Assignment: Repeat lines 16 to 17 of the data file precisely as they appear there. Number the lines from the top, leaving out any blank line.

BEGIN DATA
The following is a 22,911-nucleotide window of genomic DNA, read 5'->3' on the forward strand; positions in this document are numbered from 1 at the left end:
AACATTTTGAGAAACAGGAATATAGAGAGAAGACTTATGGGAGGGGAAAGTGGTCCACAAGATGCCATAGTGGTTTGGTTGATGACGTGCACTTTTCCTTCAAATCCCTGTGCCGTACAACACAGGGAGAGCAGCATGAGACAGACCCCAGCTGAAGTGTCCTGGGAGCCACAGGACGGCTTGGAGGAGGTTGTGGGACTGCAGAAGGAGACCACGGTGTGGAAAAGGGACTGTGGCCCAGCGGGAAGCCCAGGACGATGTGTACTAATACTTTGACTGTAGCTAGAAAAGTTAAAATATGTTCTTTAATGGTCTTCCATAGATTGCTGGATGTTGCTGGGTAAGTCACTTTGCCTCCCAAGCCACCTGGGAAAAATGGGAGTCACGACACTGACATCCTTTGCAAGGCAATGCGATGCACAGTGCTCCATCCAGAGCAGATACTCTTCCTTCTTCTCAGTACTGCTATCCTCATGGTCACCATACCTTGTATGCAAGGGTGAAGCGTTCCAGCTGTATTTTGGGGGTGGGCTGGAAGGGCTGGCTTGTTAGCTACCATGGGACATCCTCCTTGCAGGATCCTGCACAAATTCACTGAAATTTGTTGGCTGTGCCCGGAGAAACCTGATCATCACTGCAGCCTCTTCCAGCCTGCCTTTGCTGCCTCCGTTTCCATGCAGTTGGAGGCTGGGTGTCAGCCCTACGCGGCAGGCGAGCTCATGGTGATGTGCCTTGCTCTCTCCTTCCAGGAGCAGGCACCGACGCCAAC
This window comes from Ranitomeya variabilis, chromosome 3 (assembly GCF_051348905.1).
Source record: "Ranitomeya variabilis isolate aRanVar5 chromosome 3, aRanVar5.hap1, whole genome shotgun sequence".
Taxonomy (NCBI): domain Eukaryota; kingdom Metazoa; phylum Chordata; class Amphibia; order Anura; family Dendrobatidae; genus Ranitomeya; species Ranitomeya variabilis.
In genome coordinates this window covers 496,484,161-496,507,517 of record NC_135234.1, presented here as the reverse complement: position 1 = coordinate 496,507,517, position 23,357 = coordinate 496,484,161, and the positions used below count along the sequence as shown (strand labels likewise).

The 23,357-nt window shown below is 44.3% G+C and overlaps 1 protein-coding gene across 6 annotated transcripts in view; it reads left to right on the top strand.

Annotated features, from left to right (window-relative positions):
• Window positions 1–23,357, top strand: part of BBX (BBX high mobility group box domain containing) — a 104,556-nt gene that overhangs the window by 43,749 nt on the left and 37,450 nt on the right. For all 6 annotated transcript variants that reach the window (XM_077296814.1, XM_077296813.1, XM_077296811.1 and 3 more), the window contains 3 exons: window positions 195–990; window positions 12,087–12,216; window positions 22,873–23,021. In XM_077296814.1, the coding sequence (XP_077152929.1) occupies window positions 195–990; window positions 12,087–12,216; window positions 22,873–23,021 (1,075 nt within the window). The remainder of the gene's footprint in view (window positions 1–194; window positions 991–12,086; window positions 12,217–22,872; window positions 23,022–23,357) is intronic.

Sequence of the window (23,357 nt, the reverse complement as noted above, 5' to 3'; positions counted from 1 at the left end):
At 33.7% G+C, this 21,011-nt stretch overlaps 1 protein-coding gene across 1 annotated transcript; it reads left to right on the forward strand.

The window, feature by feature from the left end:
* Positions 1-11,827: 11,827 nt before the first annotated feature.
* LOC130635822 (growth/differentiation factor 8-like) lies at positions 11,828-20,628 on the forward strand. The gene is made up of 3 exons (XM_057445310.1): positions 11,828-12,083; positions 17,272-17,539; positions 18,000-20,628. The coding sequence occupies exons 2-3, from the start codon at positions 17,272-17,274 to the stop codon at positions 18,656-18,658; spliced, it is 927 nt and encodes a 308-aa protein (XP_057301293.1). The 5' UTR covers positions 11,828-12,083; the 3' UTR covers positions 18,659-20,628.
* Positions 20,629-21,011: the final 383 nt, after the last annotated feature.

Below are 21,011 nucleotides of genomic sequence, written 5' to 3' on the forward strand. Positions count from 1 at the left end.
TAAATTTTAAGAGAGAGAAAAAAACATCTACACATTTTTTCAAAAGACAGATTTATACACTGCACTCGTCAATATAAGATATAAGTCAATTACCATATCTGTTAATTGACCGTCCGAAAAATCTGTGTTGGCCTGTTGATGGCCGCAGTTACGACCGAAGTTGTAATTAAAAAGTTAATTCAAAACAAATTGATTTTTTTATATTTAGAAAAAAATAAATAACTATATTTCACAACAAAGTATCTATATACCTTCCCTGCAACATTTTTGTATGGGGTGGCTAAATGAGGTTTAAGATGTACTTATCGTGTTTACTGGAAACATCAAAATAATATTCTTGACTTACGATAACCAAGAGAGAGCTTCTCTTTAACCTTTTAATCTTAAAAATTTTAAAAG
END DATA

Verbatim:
Below are 21,011 nucleotides of genomic sequence, written 5' to 3' on the forward strand. Positions count from 1 at the left end.
TAAATTTTAAGAGAGAGAAAAAAACATCTACACATTTTTTCAAAAGACAGATTTATACACTGCACTCGTCAATATAAGATATAAGTCAATTACCATATCTGTTAATTGACCGTCCGAAAAATCTGTGTTGGCCTGTTGATGGCCGCAGTTACGACCGAAGTTGTAATTAAAAAGTTAATTCAAAACAAATTGATTTTTTTATATTTAGAAAAAAATAAATAACTATATTTCACAACAAAGTATCTATATACCTTCCCTGCAACATTTTTGTATGGGGTGGCTAAATGAGGTTTAAGATGTACTTATCGTGTTTACTGGAAACATCAAAATAATATTCTTGACTTACGATAACCAAGAGAGAGCTTCTCTTTAACCTTTTAATCTTAAAAATTTTAAAAG